timeout when ping target with 85 bytes

liujia 6 Reputation points


A hosting produce - C2338 CPU with Intel I120 network adpater installed Windows 2019. When I ping it from Internet with default 32 bytes, it is okay. But time out when using 85 or more bytes. How to find out why package was dropped?

Pinging with 32 bytes of data:  
Reply from bytes=32 time=283ms TTL=114  
Reply from bytes=32 time=284ms TTL=114  

But with 85 or more bytes of data was 'Time out'

Pinging with 85 bytes of data:  
Request timed out.  
Request timed out.  
Request timed out.  
Request timed out.  
Ping statistics for  
    Packets: Sent = 4, Received = 0, Lost = 4 (100% loss)  

If I run mtupath.exe, it shows

MTU path scan to, ttl=64, limit=48  
# 26 best MSS 84 (estimated MTU 112) [pPPPP****p*p**ppP**P**P***]  
        #1 MSS IN RANGE     1 <==    83 ==>    84  
        #2 SCAN TIMEOUT    85 <==  1379 ==>  1464  
        #3 MSS EXCEEDED  1465 <== 14919 ==> 16384  
[WARNING] Minimum IPv4 Internet MTU of 576 was not reached  
[WARNING] Possible PMTU blackhole in route to peer  

Why this server's MTU has limited to 112 bytes?

I installed latest NIC driver from Intel or Windows update, it did not help. I have disabled Windows Firewall, but nothing was chagned. I tried to run 'netsh wfp show netevents', but there is no related block events by wfp too. If changed server from Windows 2019 to Linux, everyting is okay.

If package did not drop on network layer, it is possible happen on physical layer or data link layer? How to check or debug if package drop on them? Refer: https://learn.microsoft.com/en-us/windows-hardware/drivers/network/windows-network-architecture-and-the-osi-model

Windows Server 2019
Windows Server 2019
A Microsoft server operating system that supports enterprise-level management, data storage, applications, and communications.
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  1. Limitless Technology 37,741 Reputation points

    Hello @liujia

    1. Please try to ping with different public ip address from this 2019 server.
    2. Please try to ping with ip from different machine having different subnet to check if there is any request time out.
    3. Please check if you any VLAN configurations or NAT rules in placed at gateway or firewall level.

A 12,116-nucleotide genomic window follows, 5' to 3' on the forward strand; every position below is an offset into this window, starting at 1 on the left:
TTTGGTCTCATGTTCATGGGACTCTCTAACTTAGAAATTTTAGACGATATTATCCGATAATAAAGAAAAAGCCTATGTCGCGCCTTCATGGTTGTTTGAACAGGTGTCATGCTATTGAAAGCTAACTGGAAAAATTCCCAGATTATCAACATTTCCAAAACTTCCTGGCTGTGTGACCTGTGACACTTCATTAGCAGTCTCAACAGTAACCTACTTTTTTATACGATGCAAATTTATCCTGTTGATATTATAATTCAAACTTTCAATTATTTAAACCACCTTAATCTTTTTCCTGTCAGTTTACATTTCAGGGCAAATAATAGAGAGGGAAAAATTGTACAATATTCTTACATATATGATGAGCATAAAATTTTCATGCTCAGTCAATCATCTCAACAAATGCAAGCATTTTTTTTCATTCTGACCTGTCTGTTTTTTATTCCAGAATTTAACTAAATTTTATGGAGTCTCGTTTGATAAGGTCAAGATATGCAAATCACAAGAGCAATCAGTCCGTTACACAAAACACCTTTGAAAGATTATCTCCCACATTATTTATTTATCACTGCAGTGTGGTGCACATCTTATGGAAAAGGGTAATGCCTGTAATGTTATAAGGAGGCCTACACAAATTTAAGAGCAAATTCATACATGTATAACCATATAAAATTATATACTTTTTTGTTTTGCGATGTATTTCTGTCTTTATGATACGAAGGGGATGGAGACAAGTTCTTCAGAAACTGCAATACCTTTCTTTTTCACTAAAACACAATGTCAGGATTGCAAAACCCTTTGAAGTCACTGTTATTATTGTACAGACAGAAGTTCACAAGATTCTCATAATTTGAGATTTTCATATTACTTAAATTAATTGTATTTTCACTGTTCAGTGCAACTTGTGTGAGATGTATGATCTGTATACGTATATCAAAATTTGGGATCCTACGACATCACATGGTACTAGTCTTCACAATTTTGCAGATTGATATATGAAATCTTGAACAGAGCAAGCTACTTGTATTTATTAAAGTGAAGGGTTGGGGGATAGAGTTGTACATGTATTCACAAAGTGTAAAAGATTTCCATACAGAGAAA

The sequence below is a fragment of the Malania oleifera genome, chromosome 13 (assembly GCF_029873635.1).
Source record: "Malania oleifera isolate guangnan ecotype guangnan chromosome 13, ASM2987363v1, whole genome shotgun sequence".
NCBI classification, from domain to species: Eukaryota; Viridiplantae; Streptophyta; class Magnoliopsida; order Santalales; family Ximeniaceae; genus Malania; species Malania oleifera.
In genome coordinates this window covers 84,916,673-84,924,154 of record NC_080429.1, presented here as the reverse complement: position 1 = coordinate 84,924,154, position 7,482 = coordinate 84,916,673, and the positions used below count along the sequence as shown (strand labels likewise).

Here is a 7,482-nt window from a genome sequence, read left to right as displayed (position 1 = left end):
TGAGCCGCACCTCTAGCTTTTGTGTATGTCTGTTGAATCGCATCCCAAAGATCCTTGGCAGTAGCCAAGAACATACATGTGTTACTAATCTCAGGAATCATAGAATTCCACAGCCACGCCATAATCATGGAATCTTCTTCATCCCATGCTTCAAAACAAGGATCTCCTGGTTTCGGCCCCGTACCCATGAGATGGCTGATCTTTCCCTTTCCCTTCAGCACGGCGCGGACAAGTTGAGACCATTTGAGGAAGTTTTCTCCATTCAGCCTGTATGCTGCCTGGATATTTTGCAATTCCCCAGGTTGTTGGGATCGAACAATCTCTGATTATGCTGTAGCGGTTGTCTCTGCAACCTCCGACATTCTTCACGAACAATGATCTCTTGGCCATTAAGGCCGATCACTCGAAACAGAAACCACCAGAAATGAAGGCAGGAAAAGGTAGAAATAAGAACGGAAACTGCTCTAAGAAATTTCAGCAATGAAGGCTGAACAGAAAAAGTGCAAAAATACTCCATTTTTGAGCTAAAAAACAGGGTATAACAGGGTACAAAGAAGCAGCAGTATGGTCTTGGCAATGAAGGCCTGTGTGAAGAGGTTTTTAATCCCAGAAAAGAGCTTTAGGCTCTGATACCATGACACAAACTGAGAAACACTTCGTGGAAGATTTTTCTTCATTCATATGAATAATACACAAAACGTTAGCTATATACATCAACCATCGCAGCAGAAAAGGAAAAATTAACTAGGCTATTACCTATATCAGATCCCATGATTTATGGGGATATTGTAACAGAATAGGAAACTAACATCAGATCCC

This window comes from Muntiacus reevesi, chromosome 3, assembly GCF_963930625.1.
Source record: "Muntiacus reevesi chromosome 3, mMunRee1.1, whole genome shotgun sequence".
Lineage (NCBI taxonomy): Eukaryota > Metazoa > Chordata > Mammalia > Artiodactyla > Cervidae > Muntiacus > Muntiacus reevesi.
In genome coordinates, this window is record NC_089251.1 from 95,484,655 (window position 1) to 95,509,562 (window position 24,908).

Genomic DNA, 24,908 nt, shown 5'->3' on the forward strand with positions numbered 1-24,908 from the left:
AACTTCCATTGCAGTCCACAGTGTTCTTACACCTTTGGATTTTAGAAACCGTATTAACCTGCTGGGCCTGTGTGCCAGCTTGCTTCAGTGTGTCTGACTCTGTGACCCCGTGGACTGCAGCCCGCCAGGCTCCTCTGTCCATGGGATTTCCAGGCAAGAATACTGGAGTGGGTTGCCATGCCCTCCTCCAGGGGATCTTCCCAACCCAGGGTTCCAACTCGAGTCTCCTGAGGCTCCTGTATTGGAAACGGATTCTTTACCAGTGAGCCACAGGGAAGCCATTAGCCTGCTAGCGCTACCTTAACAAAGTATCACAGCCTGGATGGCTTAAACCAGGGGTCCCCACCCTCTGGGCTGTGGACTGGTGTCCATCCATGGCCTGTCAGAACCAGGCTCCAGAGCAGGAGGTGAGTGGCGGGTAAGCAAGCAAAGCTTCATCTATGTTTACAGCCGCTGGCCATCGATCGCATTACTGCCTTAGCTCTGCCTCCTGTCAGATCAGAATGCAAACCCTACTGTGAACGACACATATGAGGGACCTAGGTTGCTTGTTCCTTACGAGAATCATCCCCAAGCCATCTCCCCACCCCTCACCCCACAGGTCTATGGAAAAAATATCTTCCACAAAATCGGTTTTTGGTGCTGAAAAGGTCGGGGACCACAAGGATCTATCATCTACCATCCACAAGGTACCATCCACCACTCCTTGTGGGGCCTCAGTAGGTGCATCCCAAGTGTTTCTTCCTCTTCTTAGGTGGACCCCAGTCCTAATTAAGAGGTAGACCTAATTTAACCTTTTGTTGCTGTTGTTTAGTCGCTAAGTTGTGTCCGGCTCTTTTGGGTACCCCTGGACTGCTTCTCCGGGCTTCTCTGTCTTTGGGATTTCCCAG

4. Try swap internal ip of Windows 2019 with Linux system to see if there are any firewall rules for static ip.


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  2. Gary Reynolds 8,931 Reputation points

    Hi @liujia

    Have you try to repeat the test from a machine on the same network, rather than across the internet?

    Some firewalls and routes support a feature to limit the maximum size of a ICMP packet that they will forward, this is to limit the potential for DDoS attacks. The details of the tests you have run above are all based on ICMP. Have you completed any tests that use TCP or UDP?

    Are you seeing a problem with the service you are planning to run on the server?


  3. Gary Reynolds 8,931 Reputation points

    Hi @liujia

    With the packet captures we have completed so far, we are capturing the packets seen by the network stack and not what has been transmitted on the wire. Really we need to see what is being sent by the server on the wire but without another machine, or help from your hosting company I'm not sure we will be able to get any more information.

    I've seen weird networking issues before that are caused by the offload features in the driver, I think the next thing to try is to disable all the optimization features in the network card driver properties and see if this fixes the issue.

    Based on the Intel i210 network card and this page ethernet-products.html I would recommend that you disable the following settings:

    Jumbo frames (jumbo packets)
    Large send offload
    Adaptive inter-frame spacing
    Flow control
    Interrupt moderation rate - Off
    Receive Side Scaling
    IPv4 checksum offload
    TCP checksum offload
    Offload transmit IP checksum
    UDP checksum offload

    I would check that the transmit and receive buffer settings I wuld try increasing them, but also set them to 0 and see if this makes any difference.

    I know your hosting company has told you that the server is a Dell, but I can't find any information
    on Dell server\machines that having Intel Atom C3250 processor, but that might be because the processor was released back in 2013. The other thing that doesn't make sense is that the MAC address of your machine is associated to ADI Engineering and not Intel. ADI Engineering specialise in embedded single board computers, which might explain why your hosting company has said that it doesn't support Windows as the board might not be tested or certified for Windows. May be ask them.

    Give the network options a try and see if that fixes the problem, if not, then my suggestion would to send a network capture of the issue to the hosting company and try to get them to do a packet capture from the router or another machine on the network segment to see what is being transmitted by the server when you have an ICMP over 85 bytes.